“We are involved in a controversy in which there is the feeling that FC Barcelona has committed a tax crime whereas that is not the case,” said club spokesman Josep Vives on Monday.
The Spanish giants were only “defending someone who has been and is still being treated unjustly,” he added.
Last Friday Barcelona took to social media following Messi and his father's conviction for avoiding paying taxes on €4.16 million of the player's income earned from his image rights from 2007-09.
“Using the hashtag #WeAreAllLeoMessi while posting a photo or message with both hands open, the campaign is encouraging all Barça fans to express their sympathy for the greatest footballer in the world by voicing their unconditional support on social networks,” a statement on the club's website explained.
“By making it clear that #WeAreAllMessi, we want Leo to know that he is not alone. All members, supporters clubs, fans, athletes, media and everyone else are invited to participate.”
— FC Barcelona (@FCBarcelona) July 9, 2016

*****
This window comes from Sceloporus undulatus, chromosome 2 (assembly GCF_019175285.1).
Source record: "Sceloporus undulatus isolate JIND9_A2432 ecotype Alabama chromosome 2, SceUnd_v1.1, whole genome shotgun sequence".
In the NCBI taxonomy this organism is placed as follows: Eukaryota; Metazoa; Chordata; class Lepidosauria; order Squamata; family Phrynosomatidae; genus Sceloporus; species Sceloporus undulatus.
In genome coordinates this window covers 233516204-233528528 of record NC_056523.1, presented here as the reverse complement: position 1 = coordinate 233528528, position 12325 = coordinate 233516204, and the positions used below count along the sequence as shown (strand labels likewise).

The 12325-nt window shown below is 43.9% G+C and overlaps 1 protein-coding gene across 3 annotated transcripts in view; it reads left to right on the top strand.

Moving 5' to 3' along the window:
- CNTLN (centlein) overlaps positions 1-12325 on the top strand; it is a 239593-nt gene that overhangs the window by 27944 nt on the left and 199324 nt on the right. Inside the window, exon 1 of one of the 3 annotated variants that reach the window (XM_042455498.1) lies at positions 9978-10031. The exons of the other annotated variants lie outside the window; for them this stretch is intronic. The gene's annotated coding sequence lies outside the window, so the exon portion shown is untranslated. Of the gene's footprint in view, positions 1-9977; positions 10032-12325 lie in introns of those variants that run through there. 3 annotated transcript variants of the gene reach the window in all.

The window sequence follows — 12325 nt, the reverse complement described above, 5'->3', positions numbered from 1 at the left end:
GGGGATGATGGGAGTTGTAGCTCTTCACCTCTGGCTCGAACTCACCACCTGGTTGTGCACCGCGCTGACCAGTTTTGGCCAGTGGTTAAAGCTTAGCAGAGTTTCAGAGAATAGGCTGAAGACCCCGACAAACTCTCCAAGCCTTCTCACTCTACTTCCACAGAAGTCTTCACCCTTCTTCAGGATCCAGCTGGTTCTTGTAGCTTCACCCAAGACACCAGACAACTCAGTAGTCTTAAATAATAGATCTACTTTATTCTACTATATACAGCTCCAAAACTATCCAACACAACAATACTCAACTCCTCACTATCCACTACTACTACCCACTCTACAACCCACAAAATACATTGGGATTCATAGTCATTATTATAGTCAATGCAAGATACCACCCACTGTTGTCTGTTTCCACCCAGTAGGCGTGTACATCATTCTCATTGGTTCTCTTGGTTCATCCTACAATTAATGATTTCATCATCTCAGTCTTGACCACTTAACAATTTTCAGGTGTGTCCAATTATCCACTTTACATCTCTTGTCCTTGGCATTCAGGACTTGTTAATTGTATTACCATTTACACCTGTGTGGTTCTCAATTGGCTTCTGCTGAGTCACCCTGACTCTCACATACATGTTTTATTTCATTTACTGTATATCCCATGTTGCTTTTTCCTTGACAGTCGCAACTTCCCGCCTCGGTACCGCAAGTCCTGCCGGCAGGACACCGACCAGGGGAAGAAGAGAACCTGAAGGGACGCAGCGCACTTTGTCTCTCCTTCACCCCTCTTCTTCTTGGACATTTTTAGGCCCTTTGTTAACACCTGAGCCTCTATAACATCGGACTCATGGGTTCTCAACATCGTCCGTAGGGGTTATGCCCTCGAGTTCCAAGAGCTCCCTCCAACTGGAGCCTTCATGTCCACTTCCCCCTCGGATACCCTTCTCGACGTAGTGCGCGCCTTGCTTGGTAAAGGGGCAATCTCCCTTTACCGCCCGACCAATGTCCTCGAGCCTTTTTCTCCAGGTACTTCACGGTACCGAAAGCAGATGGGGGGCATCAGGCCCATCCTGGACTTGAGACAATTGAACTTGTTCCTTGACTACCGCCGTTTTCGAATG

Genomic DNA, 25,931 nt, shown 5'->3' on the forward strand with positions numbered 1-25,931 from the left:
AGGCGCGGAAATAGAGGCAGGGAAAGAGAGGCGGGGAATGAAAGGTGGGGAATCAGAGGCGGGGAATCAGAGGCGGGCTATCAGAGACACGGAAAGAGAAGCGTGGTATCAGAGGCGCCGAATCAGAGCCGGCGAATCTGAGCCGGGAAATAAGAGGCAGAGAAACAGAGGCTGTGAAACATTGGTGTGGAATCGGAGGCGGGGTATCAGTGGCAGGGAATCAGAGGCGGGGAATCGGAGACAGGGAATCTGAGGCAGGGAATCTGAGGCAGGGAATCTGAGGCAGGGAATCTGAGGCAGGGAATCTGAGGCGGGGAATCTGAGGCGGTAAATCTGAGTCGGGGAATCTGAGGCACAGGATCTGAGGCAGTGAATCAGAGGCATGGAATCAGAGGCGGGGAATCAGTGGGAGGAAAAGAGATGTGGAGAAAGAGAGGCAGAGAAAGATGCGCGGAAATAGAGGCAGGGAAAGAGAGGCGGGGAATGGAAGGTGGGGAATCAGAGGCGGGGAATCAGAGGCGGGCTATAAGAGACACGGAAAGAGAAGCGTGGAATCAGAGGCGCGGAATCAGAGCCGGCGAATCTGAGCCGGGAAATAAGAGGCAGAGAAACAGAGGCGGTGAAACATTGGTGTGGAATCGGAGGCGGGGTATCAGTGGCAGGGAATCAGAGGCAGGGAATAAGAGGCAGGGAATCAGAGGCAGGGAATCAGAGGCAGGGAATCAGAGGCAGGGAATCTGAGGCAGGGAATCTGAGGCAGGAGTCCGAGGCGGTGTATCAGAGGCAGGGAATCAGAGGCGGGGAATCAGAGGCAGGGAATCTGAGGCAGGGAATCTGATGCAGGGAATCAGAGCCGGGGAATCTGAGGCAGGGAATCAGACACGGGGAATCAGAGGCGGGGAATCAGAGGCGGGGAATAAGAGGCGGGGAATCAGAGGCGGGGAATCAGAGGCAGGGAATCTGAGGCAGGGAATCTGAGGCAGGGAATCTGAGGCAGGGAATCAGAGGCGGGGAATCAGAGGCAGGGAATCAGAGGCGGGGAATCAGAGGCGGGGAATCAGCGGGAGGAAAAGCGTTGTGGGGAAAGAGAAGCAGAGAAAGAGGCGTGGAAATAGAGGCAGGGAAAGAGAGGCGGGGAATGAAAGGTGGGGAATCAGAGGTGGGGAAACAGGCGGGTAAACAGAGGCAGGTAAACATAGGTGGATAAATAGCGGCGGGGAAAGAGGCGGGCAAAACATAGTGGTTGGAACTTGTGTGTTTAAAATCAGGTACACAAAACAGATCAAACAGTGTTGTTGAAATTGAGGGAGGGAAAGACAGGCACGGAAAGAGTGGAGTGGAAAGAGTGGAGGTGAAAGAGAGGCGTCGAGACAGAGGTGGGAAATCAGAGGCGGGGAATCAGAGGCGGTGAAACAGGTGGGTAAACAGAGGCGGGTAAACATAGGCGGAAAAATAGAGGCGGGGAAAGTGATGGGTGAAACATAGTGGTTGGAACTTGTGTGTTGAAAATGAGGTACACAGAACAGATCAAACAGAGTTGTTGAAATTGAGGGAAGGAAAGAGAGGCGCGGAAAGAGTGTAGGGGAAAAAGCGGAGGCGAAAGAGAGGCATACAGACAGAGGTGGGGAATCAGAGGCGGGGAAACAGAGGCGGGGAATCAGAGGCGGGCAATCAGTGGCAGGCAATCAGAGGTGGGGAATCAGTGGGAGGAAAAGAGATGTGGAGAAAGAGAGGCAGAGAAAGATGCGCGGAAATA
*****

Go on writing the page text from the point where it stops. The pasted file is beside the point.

The statement was accompanied by a message of support on Twitter from club president Josep Maria Bartomeu: “Leo, those who attack you are attacking Barça and its history. We'll defend you to the end. Together forever!”
The prison sentences handed out to Messi and his father are likely to be suspended as is normal in Spain for first offences for non-violent crimes carrying a sentence of less than two years.
The four-day trial also fined the 29-year-old five-time world player of the year €2.09 million while his father was fined €1.6 million.
The pair have vowed to clear their names and are appealing the guilty verdicts in Spain's Supreme Court.